Trowel, Society of The
Vasari, in his Loves of the Painters and Sculptors, and referring to the life of G. F. Rustici, says that about the year 1512 there was established at Florence an Association which counted among its members some of the most distinguished and learned inhabitants of the city. It was the Societa delta Cucchiara, or the Society of the Trowel. Vasari adds that its symbols were the trowel, the Hammer, the Square, and the Level, and had for its patron Saint Andrew, which makes Reghellini think, rather illogically, that it had some relation to the Ancient and Accepted Scottish Rite. Lenning, too, says that this Society was the first appearance of Freemasonry in Florence. It is to be regretted that such misstatements of Masonic history should be encouraged by writers of learning and distinction.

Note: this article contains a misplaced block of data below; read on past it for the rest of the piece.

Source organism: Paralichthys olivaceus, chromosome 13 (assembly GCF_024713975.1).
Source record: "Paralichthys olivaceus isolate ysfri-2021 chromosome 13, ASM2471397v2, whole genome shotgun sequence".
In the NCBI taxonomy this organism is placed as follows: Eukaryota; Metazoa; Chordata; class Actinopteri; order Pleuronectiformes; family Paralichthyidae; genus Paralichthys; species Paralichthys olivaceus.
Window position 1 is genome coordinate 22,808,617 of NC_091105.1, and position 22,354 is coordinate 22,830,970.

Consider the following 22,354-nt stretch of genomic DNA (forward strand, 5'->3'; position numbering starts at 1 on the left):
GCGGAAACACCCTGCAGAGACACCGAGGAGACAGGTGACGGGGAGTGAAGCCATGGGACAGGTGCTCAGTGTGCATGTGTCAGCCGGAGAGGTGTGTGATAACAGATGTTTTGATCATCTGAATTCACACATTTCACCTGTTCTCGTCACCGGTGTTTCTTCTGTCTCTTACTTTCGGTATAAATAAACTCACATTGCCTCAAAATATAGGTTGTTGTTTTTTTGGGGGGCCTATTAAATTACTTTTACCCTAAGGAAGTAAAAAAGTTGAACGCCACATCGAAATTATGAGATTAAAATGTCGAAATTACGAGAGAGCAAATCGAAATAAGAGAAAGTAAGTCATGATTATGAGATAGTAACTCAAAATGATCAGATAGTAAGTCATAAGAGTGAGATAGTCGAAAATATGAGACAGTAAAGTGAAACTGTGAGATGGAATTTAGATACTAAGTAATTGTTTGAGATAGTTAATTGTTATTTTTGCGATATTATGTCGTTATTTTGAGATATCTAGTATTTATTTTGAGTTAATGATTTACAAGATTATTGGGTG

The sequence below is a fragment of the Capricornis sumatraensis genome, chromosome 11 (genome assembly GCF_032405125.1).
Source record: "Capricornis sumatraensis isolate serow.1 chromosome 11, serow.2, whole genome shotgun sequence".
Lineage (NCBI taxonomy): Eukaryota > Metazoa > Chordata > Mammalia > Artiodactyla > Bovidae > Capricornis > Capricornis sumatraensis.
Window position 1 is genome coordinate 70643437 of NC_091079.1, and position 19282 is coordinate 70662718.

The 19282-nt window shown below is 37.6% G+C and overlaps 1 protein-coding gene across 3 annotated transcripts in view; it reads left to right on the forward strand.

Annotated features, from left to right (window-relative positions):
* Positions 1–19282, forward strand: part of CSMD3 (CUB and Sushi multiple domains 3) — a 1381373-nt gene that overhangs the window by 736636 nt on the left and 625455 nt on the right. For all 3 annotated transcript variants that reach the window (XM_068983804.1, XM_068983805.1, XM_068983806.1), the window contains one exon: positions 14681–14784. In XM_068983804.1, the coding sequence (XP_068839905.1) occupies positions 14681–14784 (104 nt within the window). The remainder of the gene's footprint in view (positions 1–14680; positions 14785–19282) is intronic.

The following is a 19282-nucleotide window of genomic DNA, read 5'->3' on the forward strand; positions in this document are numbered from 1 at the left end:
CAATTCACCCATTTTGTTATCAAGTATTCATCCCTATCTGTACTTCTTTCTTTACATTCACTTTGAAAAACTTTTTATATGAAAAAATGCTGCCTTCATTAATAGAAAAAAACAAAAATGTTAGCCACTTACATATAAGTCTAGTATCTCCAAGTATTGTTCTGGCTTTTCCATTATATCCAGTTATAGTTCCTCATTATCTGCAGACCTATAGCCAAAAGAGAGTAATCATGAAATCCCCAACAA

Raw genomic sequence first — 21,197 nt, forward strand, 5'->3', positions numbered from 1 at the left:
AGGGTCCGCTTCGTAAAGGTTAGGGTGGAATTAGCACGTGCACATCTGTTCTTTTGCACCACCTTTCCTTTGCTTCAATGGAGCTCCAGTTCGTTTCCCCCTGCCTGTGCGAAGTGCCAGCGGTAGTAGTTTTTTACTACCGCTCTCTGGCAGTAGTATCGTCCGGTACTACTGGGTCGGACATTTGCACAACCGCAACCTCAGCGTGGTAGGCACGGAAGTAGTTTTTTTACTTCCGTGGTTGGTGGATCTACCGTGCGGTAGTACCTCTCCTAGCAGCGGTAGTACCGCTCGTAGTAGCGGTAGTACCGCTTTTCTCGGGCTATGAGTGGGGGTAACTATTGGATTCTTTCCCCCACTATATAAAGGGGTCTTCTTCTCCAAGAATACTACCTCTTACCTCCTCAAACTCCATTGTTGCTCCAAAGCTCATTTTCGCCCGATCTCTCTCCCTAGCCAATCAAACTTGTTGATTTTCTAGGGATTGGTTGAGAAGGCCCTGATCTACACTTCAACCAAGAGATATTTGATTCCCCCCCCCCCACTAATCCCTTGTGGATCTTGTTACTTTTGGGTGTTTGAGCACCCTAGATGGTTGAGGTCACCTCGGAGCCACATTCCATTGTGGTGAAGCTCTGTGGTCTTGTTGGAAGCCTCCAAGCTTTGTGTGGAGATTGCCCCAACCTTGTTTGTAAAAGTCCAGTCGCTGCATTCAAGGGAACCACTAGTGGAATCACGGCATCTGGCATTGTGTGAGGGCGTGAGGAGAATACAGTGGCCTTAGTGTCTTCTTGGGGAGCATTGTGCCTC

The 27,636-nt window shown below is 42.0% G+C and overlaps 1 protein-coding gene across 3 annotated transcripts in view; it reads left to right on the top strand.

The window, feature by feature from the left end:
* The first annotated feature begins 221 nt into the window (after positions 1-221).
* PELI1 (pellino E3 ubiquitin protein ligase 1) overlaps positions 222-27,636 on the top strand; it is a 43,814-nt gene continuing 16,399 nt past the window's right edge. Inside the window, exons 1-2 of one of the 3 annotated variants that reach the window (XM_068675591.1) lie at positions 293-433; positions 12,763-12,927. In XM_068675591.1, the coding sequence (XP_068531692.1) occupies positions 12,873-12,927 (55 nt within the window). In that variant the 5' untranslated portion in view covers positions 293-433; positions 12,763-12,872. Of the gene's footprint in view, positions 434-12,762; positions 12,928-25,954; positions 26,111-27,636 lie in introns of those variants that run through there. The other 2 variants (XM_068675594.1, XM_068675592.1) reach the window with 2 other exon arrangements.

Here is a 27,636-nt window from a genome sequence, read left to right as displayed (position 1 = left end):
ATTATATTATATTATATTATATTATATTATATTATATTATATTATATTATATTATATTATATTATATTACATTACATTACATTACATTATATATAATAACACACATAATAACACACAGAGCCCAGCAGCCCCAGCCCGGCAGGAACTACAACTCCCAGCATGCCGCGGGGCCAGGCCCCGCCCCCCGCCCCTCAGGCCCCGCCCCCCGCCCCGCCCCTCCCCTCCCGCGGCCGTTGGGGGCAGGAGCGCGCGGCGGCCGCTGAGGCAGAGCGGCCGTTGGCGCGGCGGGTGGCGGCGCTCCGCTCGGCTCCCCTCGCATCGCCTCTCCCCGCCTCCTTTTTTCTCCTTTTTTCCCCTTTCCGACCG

The perusal of the account of the formation of this society, as given by Vasari, shows that it had not the slightest connection with Freemasonry. It was simply a festive association, or dinner-club of Florentine artists; and it derived its title from the accidental circumstance that certain painters and sculptors, dining together in a garden, found not far from their table a mass of mortar, in which a trowel was sticking. Some rough jokes passed thereupon, in the casting of the mortar on each other, and the calling for the trowel to scrape it off. Whereupon they resolved to form an association to dine together annually, and, in memorial of the ludicrous event that had led to their establishment, they called themselves the Society of the Trowel.
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